Abstracts (first author)
Epidemiological and evolutionary implications of immune priming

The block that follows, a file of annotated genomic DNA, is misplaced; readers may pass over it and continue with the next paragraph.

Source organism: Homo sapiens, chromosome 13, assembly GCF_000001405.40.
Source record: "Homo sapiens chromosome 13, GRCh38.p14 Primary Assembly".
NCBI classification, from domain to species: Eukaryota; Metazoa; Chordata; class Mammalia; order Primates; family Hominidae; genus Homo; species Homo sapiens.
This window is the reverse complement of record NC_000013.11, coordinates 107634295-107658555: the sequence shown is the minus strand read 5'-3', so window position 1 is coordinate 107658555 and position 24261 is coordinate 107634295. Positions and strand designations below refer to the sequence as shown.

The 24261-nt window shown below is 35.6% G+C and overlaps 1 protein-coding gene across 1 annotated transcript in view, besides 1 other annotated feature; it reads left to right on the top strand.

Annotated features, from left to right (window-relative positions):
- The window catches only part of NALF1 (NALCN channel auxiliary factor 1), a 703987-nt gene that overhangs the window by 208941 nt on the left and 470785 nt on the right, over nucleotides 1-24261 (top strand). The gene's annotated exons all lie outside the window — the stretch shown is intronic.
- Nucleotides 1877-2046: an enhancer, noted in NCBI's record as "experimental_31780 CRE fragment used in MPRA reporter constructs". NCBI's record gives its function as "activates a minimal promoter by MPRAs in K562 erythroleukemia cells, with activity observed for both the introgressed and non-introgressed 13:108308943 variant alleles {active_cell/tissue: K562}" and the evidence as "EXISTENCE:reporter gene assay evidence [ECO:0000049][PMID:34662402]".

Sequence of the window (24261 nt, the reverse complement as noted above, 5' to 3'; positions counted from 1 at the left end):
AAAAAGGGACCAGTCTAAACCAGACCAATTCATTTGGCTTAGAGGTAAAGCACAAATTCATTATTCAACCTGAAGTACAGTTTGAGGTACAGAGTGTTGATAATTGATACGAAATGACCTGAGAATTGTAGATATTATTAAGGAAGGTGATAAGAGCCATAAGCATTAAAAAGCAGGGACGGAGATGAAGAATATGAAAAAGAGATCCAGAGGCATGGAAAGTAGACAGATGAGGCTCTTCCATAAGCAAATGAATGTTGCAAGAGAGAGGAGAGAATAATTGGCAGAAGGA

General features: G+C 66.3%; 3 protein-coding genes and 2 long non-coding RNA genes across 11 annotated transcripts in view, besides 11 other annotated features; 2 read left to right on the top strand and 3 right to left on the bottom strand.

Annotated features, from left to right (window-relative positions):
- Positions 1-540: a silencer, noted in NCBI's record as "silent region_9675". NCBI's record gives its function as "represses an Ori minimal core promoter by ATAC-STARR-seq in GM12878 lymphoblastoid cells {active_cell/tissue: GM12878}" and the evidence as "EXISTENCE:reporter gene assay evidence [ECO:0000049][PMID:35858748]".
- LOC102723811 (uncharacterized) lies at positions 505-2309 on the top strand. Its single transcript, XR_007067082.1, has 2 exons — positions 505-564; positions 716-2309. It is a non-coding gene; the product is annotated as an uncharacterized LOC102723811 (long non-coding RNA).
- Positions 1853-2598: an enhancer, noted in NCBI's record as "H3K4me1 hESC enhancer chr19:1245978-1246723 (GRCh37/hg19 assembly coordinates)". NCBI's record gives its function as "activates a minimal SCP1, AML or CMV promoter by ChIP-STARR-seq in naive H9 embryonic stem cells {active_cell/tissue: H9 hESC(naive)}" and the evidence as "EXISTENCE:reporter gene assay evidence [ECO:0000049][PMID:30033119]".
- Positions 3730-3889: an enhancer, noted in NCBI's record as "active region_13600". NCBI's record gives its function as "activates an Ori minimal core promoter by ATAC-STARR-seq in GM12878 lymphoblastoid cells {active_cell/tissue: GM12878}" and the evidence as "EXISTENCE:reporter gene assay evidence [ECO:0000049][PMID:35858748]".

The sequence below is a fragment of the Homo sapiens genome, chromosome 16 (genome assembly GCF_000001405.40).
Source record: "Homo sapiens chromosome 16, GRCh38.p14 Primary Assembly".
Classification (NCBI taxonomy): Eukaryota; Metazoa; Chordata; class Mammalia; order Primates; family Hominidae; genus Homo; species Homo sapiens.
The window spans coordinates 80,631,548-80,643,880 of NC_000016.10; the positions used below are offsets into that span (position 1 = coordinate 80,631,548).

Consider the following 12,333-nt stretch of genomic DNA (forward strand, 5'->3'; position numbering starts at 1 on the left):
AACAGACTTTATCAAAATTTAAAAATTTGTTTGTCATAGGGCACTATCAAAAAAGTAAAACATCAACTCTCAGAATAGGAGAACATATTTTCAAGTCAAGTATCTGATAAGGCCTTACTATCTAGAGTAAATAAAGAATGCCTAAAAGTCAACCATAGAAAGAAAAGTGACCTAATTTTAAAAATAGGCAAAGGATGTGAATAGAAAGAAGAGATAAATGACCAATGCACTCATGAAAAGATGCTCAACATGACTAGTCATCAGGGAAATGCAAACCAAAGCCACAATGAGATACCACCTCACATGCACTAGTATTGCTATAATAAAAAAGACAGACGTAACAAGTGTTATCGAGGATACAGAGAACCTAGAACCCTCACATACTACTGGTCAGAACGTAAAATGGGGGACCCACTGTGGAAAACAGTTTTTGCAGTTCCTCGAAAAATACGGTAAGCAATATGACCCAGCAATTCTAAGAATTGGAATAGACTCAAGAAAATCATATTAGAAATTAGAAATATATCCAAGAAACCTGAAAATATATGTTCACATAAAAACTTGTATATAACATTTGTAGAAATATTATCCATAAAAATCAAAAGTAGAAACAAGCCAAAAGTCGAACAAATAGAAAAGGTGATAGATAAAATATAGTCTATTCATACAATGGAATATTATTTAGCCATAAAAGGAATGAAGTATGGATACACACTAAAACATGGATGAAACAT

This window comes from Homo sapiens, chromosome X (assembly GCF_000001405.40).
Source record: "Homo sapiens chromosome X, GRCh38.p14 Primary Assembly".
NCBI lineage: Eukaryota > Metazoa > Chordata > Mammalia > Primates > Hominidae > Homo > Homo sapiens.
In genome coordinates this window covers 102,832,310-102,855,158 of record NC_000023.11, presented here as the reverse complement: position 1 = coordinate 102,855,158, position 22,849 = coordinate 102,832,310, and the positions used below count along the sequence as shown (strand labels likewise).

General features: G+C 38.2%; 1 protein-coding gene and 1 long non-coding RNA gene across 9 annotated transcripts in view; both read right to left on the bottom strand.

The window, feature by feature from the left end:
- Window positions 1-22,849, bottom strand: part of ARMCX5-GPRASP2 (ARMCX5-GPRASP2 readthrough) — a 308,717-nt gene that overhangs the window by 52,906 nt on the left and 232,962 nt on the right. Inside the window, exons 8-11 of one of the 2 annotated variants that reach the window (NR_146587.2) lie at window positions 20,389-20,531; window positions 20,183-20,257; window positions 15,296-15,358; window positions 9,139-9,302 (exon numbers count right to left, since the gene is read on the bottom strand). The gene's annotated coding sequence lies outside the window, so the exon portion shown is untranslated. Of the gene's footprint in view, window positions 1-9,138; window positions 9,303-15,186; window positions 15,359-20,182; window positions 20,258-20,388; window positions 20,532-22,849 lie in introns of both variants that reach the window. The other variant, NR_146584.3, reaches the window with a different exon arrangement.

The body of empirical evidence for immune priming in invertebrates is growing. To highlight this, here, I will give an example of within and transgenerational priming in an insect to challenge by a natural DNA virus. Given this widespread phenomena and the fact that priming, defined here as immunity following challenge to a pathogen, contrasts epidemiologically with acquired immunity which occurs after recovery from an infectious state, it is important to model the implications of priming. Defined in this way priming can also be a characteristic of vertebrate immunity. Here I will describe the epidemiological and evolutionary characteristics of a SPI (susceptible:primed:infectious) model as distinct from the SIR (susceptible:infected:recovered/removed) model of acquired immunity. The models highlight the potential importance of priming to the epidemiology and evolution of host parasite interactions.